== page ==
Ashok launched his idea in twenty-two villages in coastal Maharashtra, on lands reserved for industrial development. He is also working with forty-two fishing communities that have been displaced by pollution from the chemical industry's stronghold of Lote Parshuram. His idea has created breakthroughs in the industrial-planning process. For instance, in March 1998, Ashok and Parivartan organized the region's first public debate about industrial expansion, attended by more than 1,400 people, including several industry leaders and the director of the Maharashtra Industrial Development Corporation (MIDC), a powerful regional government agency. As a result, MIDC agreed to significant reforms to improve industrial development and to compensate those harmed by industries in the region.
Within the villages, the key to Ashok's strategy lies in developing the organizational and technical muscle to turn industrial development into an opportunity for increased economic and social development. Parivartan has helped traditional, largely subsistence-level agricultural and fishing communities organize themselves into cohesive local groups. These groups are then trained to provide services to the industrial workers, thereby capitalizing on the incoming industries. For example, villagers in the Azgani region have won milk and stationery supply contracts with two emerging industries in the Lote belt. These communities are learning how to use industry as an opportunity to rise from poverty.
The other major component of Ashok's strategy lies in training local people to develop sound, responsible industrial development plans and to monitor and report problem industries. Parivartan plans to establish "People's Laboratories" in which villagers will learn to use technical tools to gather and analyze information about local environmental and health conditions. Local communities can use this data to propose more responsible industrial development during the planning stages and to monitor industries and hold them to their promises.
In addition, Ashok's organization helps communities use industrial expansion to build up their citizen sectors. The villagers participating in Ashok's program learn about the laws and policies that affect them and the ways in which they can bring about change. As more village groups emerge in the region, Parivartan connects them with each other and with other organizations, such as those for women and youth. The linkages are mutually strengthening and exemplify the potential for citizen-based reform. By encouraging responsible industrial expansion and by using that expansion to improve local well-being, Ashok's communities can thus succeed in creating win-win development.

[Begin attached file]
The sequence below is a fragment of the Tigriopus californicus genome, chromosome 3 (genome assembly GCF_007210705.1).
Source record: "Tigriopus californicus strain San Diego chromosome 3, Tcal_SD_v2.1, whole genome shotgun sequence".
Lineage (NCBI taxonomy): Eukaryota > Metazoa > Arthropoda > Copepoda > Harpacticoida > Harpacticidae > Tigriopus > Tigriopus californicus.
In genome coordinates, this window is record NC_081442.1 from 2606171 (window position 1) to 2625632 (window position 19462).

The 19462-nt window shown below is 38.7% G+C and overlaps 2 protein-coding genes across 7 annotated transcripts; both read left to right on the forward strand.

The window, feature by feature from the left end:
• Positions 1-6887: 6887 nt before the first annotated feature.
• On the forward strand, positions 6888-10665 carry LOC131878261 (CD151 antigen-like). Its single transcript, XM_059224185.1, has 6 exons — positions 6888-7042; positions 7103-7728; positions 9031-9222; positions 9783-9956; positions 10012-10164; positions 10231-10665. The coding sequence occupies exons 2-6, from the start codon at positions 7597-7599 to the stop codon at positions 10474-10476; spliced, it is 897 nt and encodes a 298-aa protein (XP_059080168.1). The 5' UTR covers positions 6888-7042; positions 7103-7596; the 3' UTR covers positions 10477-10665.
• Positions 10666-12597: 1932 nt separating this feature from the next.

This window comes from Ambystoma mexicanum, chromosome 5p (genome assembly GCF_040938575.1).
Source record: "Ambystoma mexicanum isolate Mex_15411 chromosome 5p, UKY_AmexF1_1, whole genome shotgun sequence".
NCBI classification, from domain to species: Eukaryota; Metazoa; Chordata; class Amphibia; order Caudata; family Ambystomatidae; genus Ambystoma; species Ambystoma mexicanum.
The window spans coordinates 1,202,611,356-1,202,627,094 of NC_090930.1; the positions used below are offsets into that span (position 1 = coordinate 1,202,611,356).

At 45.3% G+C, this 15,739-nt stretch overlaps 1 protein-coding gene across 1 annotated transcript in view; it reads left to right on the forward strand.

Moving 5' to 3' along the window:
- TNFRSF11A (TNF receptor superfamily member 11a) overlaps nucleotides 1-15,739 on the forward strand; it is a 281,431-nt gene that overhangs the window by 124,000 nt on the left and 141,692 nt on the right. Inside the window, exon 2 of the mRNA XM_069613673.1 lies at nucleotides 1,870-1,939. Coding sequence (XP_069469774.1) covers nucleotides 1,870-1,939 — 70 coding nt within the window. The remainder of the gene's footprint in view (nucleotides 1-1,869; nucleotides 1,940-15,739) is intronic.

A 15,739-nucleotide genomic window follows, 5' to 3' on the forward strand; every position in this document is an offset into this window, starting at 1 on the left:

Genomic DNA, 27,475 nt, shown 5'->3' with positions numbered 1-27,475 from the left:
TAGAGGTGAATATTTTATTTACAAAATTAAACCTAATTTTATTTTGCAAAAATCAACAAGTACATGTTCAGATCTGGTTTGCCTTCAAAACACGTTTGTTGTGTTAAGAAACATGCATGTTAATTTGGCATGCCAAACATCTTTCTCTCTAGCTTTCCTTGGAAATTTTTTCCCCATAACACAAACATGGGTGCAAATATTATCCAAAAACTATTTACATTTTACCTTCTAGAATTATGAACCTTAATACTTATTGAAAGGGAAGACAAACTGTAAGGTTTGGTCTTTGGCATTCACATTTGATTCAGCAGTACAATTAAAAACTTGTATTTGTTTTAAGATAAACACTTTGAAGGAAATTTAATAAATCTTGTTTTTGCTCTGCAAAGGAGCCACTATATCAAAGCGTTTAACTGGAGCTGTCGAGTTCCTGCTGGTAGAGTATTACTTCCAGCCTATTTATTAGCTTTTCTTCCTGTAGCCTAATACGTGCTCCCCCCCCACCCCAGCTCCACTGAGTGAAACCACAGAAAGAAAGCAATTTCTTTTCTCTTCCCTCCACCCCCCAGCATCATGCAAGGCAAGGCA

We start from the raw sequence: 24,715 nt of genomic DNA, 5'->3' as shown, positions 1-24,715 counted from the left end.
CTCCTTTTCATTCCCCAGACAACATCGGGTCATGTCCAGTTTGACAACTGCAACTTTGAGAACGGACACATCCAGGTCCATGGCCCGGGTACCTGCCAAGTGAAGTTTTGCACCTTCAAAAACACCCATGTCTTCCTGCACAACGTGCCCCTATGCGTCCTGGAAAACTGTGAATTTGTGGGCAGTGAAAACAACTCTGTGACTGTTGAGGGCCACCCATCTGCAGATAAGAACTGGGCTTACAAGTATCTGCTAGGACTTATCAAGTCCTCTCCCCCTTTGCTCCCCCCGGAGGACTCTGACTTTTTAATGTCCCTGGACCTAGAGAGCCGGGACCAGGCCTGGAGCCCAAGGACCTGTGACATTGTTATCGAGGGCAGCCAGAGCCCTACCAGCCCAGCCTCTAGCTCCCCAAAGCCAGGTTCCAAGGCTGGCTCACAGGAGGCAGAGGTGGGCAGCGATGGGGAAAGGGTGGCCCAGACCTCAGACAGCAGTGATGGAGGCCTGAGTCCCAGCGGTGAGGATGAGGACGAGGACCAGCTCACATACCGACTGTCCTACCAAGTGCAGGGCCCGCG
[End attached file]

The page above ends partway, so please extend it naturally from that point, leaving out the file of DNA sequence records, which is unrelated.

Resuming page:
The next step is to use commitments from government and industry to design a people's development plan for the entire region and ensure that it is implemented in fact and in spirit. As the gains of his collaborative process become more visible, Ashok plans to replicate his activities through community-action organizations working in other regions of India. Eventually, they will be combined into a tight network that can present a cohesive voice for local people.
To ensure a lasting impact, Ashok is also building a statewide network of lawyers to work toward legal and policy changes that will cement his program of collaboration and local capacity-building in Maharashtra. Ashok will expand his organization to become a national resource and advocacy center for promoting responsible, balanced, and collaborative industrial development. He plans to assemble a team of scientists, industry representatives, technical experts, environmentalists, and community-rights activists to assist communities across India.
Born in the resource-rich Konkan belt of Maharashtra, Ashok Kadam grew up watching the barely regulated spread of industries into the area. Although he did not initially plan on devoting his life to protecting local people and the environment from unhealthy industrial expansion, he felt a responsibility to others. In college, he joined a progressive organization for intellectuals with a social conscience, where he was a full-time volunteer for seven years. This experience, in addition to working with several grassroots groups, gave him a unique perspective in his subsequent work for the Maharashtra State Land Development Bank. He used his position and his passion for helping people to circumvent the bank's entrenched corruption and bureaucratic shortcomings. He developed methods to ensure that the people most in need received the most assistance, and he learned the importance of training poor communities in how to access the bank's services.
By 1992, Ashok realized the limitations of his position and resigned to pursue grassroots work. He traveled across the newly industrializing regions of the state, slowly building a network of community and environmental activists, which developed into the Konkan Sangharsh Samiti (KSS), a regional platform and training center for community action groups. During this period, Ashok discovered the potential for collaboration with industry and government that led him on the path to his new idea.